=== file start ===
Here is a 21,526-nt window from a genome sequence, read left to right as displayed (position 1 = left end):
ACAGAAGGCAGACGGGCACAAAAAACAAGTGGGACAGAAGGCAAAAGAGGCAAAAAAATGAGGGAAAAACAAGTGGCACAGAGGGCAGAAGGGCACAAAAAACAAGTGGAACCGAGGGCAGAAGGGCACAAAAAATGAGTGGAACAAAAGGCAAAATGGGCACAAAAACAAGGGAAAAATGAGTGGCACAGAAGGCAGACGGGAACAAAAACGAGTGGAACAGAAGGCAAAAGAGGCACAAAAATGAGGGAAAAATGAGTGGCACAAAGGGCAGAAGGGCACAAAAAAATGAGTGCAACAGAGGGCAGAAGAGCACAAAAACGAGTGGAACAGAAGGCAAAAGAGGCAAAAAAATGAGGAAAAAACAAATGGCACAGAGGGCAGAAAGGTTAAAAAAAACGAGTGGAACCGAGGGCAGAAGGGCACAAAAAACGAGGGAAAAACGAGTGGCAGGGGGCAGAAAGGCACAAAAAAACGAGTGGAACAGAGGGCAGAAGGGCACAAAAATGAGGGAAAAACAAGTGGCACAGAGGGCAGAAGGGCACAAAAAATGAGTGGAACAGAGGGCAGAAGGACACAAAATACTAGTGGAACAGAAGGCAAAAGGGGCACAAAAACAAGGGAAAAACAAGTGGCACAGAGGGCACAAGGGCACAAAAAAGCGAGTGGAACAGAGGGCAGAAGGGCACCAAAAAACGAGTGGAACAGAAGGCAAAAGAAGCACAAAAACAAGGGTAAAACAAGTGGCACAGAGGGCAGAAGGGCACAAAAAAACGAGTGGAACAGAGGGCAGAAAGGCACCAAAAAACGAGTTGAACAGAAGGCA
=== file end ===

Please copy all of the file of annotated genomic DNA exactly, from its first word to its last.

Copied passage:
Here is a 21,526-nt window from a genome sequence, read left to right as displayed (position 1 = left end):
ACAGAAGGCAGACGGGCACAAAAAACAAGTGGGACAGAAGGCAAAAGAGGCAAAAAAATGAGGGAAAAACAAGTGGCACAGAGGGCAGAAGGGCACAAAAAACAAGTGGAACCGAGGGCAGAAGGGCACAAAAAATGAGTGGAACAAAAGGCAAAATGGGCACAAAAACAAGGGAAAAATGAGTGGCACAGAAGGCAGACGGGAACAAAAACGAGTGGAACAGAAGGCAAAAGAGGCACAAAAATGAGGGAAAAATGAGTGGCACAAAGGGCAGAAGGGCACAAAAAAATGAGTGCAACAGAGGGCAGAAGAGCACAAAAACGAGTGGAACAGAAGGCAAAAGAGGCAAAAAAATGAGGAAAAAACAAATGGCACAGAGGGCAGAAAGGTTAAAAAAAACGAGTGGAACCGAGGGCAGAAGGGCACAAAAAACGAGGGAAAAACGAGTGGCAGGGGGCAGAAAGGCACAAAAAAACGAGTGGAACAGAGGGCAGAAGGGCACAAAAATGAGGGAAAAACAAGTGGCACAGAGGGCAGAAGGGCACAAAAAATGAGTGGAACAGAGGGCAGAAGGACACAAAATACTAGTGGAACAGAAGGCAAAAGGGGCACAAAAACAAGGGAAAAACAAGTGGCACAGAGGGCACAAGGGCACAAAAAAGCGAGTGGAACAGAGGGCAGAAGGGCACCAAAAAACGAGTGGAACAGAAGGCAAAAGAAGCACAAAAACAAGGGTAAAACAAGTGGCACAGAGGGCAGAAGGGCACAAAAAAACGAGTGGAACAGAGGGCAGAAAGGCACCAAAAAACGAGTTGAACAGAAGGCA